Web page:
“Intangible Assets and Cross-Sectional Stock Returns: Evidence from Structural Estimation” by Erica LI
University of Michigan
Hong Kong University of Science and Technology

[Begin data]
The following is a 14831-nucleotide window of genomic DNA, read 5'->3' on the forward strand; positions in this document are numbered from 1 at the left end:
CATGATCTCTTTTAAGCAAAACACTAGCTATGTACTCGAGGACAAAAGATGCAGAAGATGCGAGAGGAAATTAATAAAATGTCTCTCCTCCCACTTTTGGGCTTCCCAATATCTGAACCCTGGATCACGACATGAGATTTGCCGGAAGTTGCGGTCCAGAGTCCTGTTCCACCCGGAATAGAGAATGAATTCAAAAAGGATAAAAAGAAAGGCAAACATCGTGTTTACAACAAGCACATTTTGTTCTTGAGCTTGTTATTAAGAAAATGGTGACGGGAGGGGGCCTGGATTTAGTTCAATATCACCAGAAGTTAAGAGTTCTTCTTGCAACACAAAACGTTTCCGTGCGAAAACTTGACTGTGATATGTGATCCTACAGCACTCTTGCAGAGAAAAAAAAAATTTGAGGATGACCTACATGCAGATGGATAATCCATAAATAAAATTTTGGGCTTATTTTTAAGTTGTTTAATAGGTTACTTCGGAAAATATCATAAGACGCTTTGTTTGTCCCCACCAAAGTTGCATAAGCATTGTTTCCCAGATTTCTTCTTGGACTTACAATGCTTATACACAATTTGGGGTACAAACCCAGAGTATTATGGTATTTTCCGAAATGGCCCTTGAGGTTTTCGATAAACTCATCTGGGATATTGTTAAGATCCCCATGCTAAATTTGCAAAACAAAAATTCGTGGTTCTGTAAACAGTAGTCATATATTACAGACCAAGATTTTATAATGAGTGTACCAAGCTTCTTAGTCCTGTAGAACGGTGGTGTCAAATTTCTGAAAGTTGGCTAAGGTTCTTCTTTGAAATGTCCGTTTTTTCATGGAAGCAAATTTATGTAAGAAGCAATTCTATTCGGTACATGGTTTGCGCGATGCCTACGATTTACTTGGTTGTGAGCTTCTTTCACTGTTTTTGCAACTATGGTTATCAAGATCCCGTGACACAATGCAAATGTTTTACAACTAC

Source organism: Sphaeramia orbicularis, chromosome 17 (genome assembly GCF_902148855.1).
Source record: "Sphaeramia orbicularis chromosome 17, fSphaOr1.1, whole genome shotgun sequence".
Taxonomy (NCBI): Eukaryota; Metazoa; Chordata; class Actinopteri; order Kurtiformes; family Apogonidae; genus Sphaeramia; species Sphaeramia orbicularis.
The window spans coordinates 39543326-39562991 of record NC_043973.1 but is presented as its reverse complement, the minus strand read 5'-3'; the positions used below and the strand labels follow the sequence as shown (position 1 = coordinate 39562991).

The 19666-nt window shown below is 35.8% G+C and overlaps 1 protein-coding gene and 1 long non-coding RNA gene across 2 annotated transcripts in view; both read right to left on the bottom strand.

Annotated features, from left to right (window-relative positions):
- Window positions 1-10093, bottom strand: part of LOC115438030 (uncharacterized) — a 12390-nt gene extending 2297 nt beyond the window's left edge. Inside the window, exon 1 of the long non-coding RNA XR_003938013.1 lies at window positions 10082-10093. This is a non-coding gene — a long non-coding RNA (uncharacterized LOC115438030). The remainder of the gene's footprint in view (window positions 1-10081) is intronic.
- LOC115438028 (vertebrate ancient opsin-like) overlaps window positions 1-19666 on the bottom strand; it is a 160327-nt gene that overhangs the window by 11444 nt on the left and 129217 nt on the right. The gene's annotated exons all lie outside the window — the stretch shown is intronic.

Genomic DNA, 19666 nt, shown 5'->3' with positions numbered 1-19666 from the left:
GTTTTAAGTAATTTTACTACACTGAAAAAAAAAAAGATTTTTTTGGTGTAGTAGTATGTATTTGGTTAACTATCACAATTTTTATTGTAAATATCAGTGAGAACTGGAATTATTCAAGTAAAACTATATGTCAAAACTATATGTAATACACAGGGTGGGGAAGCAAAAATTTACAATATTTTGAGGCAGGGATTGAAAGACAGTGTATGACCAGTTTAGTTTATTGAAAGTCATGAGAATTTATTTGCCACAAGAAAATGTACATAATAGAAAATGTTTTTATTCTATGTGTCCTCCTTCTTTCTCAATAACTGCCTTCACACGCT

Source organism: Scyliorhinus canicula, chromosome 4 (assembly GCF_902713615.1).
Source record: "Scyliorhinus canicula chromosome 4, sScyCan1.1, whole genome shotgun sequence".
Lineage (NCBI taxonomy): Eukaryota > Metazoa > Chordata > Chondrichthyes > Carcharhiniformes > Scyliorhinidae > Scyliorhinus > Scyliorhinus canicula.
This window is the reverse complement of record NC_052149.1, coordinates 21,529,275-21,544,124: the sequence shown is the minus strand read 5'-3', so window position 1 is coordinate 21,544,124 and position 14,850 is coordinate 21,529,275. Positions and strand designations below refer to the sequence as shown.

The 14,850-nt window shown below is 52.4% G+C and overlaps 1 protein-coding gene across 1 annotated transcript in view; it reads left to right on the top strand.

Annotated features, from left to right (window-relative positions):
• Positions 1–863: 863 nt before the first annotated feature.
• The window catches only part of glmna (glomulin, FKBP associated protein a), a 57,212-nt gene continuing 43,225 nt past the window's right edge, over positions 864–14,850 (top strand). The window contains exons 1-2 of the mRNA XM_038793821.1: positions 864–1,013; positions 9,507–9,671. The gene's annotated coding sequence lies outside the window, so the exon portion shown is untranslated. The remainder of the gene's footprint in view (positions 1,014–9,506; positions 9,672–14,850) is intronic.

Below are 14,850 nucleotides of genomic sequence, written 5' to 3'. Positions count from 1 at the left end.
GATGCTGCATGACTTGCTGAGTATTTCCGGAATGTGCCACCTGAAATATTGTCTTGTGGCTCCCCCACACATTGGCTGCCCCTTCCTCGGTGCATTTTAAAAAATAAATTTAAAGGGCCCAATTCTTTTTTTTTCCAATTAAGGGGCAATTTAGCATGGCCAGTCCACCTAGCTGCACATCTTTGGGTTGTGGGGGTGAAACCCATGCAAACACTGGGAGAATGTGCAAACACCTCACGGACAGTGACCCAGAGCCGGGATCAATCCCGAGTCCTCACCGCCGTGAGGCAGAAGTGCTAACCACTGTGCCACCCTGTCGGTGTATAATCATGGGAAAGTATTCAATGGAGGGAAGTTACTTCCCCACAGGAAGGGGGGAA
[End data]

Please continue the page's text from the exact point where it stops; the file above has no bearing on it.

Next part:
We augment a q-theory model with intangible assets where investments in intangible assets incur adjustment costs and the accumulation of intangible assets leads to investment- specific technological change. The key parameters of the model are estimated using cross- sectional return data and the Generalized Method of Moments (GMM). Our results show that the intangible-assets-augmented q-theory model explains significantly better the value premium and the return differences among firms with different R&D intensities than the q-theory model with only tangible assets. Adjustment cost is estimated to be convex in intangible investments and is a more important determinant of cross-sectional stock returns than the investment-specific technological change effect. The magnitude of the adjustment costs of intangible investments is much larger than that of tangible investments, implying higher difficulty of rapid accumulation of intangible assets compared to tangible assets. This finding indicates that having a superior history of investments in intangible asset is crucial for firms to sustain their comparative advantages and provides a rationale for the higher persistence of R&D investments than the persistence of tangible investments observed in the data.